In SILENT DANCES i work to go beyond stories, not by denying them but by allowing them to come through in the form of the dance in the moment of performing, from deep within the stillness. I listen to the dance that can come from stillness. I know equality in stillness, there i just know. There is nothing between us, any wall seems to just come down. I wish to meet there, in this one whole still and intimate space. Allowing each other our differences. Accepting that it is so and respecting each other on our own path. And knowing that with all that we are equal. I am finding out what this means for the dance and for the exchange between performer and audience.

 

i love listening. it is one of the only 

spaces where you can be still and

moved at the same time.

– nayyirah waheed. 2018

 

SILENT DANCES: 16 November, Uilenburgersjoel, Nieuwe Uilenburgerstraat 91, Amsterdam, 20:00 / TICKETS TRAILER

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SILENT DANCES (c) photos by: Sara Anke Morris

when silence is so windowful

“Length what is length when silence is so windowful.” – Gertrude Stein / in liner notes of CD of Morton Feldman, Works for piano 2

“Bedenk dat je in jouw taal van alles mag beweren. Heb eerbied voor jouw grammatica en jouw syntaxis. Heb lak aan je taal.” Misha Mengelberg

– in conversation with Michael Moore

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“It is not the shakuhachi.”  – in conversation with Ab Baars

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“Stillness is also the complete willingness and readiness to not do something.” – in conversation with Wilbert de Joode

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14 July, Belcampo, Amsterdam, 20:30 / reservations

Stillness & Musicality

STILL

Today i continued working in the studio again, tuning in towards sharing where i am at now with the work, on 14th July at Belcampo 20:30 / Belcampo

You can now find the trailer online

As part of this trajectory on stillness i have sessions with three musicians: Ab Baars, Wilbert de Joode and this week with Michael Moore. We’re exchanging about the roles of silence and stillness in musical composition, ways of working, and compositional approaches. My wish to do this comes from the realization that when i leave everything else out and ‘only’ let the dance remain, the musicality of the dance becomes even more important, especially in working with silence. The presentation 14 July will include findings, workings, playings with what has been shared in these exchanges with the musicians.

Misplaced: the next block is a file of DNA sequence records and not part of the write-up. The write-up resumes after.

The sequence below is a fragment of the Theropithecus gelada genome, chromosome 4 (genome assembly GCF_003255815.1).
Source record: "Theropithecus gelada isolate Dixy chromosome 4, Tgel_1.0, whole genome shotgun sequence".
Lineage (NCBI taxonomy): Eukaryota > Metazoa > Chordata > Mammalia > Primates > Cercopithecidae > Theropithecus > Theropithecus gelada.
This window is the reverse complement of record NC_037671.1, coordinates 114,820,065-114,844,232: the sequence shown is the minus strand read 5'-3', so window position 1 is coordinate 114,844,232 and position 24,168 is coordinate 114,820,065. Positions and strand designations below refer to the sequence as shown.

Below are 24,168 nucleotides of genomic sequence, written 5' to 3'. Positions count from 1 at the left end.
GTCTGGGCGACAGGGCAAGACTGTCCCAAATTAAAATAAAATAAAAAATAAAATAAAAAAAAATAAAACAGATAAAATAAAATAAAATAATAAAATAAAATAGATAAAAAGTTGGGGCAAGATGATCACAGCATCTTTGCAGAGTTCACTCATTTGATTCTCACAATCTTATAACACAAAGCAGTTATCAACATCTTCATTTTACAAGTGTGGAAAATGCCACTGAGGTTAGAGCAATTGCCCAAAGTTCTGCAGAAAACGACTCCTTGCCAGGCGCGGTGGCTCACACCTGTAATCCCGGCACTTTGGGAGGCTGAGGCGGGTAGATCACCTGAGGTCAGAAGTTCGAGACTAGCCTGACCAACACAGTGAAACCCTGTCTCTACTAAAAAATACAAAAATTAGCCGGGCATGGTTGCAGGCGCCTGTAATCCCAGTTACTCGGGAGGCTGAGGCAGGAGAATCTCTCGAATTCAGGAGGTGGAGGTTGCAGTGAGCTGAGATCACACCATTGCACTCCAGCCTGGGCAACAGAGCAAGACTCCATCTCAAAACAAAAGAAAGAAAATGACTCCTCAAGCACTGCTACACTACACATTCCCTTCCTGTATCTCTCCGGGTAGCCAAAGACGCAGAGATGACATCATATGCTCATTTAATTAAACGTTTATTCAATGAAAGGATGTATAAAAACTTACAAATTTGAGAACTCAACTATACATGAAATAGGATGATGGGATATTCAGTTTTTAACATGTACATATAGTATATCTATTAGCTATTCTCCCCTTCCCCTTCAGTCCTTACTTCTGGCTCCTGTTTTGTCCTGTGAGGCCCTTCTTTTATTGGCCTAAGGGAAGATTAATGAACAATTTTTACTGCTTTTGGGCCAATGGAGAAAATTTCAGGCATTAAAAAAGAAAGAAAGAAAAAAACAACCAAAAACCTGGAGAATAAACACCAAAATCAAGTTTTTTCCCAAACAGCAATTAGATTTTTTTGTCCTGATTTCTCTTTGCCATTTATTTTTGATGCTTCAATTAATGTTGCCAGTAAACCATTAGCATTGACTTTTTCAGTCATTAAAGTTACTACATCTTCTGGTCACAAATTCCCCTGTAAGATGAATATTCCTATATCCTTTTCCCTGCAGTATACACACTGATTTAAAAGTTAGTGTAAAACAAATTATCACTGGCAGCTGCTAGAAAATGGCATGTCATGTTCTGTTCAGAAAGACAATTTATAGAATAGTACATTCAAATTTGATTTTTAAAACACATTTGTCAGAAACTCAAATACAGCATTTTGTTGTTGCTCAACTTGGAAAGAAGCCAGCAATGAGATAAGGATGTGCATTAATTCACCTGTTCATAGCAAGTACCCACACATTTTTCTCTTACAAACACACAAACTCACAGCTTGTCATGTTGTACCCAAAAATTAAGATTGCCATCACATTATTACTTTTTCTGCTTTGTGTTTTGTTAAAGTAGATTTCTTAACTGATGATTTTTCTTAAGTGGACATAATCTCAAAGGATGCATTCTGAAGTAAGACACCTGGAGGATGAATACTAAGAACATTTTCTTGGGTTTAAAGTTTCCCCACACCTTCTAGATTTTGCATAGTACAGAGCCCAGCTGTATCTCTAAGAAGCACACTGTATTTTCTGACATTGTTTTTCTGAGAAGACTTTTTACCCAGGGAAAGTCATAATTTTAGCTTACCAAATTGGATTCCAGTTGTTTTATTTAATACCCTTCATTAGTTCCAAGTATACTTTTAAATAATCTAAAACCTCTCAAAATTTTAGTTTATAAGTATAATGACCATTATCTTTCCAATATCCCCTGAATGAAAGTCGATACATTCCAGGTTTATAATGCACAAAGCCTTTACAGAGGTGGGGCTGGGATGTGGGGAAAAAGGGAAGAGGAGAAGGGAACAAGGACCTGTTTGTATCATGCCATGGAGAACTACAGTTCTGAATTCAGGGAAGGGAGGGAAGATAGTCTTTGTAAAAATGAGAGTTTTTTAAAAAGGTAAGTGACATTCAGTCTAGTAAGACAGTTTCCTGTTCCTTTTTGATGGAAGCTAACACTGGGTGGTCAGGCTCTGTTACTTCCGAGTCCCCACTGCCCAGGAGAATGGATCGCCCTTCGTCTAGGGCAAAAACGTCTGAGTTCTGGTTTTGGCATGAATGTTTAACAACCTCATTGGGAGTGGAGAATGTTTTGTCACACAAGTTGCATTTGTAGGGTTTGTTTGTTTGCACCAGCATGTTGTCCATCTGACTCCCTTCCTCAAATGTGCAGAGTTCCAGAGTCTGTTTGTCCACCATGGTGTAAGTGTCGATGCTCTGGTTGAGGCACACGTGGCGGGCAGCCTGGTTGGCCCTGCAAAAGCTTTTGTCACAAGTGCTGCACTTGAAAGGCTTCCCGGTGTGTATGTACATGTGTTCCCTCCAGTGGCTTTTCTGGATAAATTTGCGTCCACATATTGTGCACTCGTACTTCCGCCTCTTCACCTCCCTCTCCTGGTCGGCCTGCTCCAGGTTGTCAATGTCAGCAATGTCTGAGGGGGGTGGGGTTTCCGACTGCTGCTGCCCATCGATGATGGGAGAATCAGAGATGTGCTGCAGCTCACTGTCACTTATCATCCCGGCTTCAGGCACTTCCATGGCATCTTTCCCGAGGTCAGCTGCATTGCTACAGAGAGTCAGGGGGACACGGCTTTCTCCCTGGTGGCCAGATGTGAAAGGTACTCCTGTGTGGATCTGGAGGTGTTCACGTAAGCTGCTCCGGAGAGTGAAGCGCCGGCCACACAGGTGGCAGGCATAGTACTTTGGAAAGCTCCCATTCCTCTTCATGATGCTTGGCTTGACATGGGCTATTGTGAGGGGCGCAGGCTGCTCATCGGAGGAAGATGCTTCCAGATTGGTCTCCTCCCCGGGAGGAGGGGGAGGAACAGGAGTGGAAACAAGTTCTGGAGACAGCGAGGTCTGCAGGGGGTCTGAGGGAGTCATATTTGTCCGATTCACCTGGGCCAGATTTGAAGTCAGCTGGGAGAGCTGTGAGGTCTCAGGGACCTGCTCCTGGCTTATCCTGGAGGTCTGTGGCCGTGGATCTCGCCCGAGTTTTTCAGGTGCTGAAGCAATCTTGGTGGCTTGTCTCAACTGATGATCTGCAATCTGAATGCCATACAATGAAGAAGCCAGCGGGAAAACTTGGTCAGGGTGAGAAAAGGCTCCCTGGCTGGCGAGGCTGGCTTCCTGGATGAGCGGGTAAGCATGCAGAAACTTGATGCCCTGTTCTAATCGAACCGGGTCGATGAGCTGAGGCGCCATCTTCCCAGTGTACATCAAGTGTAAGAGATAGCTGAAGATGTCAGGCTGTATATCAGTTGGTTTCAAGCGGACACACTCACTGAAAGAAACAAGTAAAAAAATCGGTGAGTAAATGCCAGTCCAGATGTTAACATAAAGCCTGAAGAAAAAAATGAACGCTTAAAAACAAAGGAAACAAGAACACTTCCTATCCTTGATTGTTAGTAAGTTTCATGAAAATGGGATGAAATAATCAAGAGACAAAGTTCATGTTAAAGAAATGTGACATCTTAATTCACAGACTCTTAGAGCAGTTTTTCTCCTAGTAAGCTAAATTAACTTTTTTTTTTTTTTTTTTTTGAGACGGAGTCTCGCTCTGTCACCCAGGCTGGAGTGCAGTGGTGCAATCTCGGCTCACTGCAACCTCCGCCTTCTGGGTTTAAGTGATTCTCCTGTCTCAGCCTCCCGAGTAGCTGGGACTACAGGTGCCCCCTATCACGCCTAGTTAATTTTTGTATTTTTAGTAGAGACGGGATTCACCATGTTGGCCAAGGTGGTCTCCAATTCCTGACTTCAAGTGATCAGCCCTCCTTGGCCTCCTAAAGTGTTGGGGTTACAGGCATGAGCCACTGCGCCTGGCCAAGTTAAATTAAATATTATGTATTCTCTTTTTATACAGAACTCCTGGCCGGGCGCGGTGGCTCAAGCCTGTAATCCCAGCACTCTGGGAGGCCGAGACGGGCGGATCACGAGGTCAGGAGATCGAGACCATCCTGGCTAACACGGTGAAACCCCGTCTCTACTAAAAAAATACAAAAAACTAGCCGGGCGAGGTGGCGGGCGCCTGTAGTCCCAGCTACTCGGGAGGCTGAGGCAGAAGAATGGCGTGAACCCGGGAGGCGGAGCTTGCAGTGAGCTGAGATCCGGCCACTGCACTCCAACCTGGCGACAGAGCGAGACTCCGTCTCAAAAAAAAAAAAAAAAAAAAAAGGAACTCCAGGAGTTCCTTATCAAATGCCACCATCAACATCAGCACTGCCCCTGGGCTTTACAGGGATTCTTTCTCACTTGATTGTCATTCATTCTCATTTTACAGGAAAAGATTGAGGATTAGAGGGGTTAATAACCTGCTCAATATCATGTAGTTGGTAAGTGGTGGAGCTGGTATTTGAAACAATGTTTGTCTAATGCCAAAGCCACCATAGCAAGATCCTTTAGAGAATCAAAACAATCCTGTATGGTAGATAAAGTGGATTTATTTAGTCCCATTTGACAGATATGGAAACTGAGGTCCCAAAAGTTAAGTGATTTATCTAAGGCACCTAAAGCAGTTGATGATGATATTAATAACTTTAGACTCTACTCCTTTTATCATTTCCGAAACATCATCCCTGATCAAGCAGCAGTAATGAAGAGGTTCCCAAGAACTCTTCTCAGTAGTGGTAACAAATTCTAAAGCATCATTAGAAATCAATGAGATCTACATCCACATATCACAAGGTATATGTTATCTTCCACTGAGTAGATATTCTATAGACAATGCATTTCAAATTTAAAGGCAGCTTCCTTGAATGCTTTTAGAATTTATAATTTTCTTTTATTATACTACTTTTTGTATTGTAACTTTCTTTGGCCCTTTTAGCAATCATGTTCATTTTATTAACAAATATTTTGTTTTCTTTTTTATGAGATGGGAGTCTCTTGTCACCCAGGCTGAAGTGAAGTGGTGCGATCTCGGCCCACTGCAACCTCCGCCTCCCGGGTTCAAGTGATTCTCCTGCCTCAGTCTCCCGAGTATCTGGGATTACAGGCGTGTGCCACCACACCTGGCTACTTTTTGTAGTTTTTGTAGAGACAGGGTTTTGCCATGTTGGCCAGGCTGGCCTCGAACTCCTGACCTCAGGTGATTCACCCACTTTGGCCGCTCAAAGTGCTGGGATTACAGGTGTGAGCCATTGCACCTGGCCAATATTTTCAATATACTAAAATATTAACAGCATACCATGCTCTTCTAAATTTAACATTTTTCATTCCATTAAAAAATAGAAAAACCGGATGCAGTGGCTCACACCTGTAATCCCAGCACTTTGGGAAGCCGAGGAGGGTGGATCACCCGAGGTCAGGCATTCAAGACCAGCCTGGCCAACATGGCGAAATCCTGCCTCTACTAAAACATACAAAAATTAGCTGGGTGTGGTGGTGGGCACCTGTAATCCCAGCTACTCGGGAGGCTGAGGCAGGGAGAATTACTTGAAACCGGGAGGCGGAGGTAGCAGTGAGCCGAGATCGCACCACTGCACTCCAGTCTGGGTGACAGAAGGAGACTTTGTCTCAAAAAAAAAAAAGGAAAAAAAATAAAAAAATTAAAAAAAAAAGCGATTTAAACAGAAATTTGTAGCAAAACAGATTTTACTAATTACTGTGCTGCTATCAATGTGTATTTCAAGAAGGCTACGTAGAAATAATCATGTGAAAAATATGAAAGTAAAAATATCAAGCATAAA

SILENT DANCES front 10,7x15

14 July / Belcampo / Hannie Dankbaarpassage 10, De Hallen, naast de OBA / 20:30 / entrance 10 euros / reservations: Belcampo /

This night will start with a solo, followed by a duet with Julyen Hamilton / no break

More info on the trajectory and project on my website

(c) Photo Lily by: Sara Anke Morris

 

Subtext

On 14 June we performed Subtext on the opening night of the Doek Festival. We are Kaja Draksler, Marta Warelis (piano and small instruments), Michael Schumacher, Lily Kiara (dance) and Ellen Knops (lights). At the end of the concert (a new quintet of Michael Moore) and the performance, there was a talk about the piece and our collaboration and its relation to silence.

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subtext wall

Listening is at the heart of this piece. Our entrance is our relation to space and how relationships and stories move and change or at times are held by where and how we are in space- and where and how we are spatially related to each other. The way we work together creates much ‘space of time’ , or a sense of stillness through the shared listening. Space feels closely related to stillness, deeply. Inside the body i often experience space as stillness. There can be different spaces but when i experience stillness, there is always also a sense of space. It’s an openness in which we meet, both as performers to allow the piece to form itself through our listening and actions- and also a meeting between performers and audience. This night it seemed to me clearly one space of listening and sharing.

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Ben Taffijn wrote a wonderful review about the evening, in Draai om je oren, including about Subtext.

~ ‘…The music sometimes is refined, full of quiet, seemingly natural sounds, but often it is unusual, freaky and fierce what this quartet presents us with, musically as well as in the strong movements of Kiara and Schumacher.’

~’…A magnificent and daring project, this Subtext which crosses borders, that surely deserves to be extended.’

(whole review in Dutch): https://draaiomjeoren.blogspot.com/2018/06/concert-doek-festival-2018-1-low-slow.html

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Photos: Maarten van de Kamp

http://www.doek.org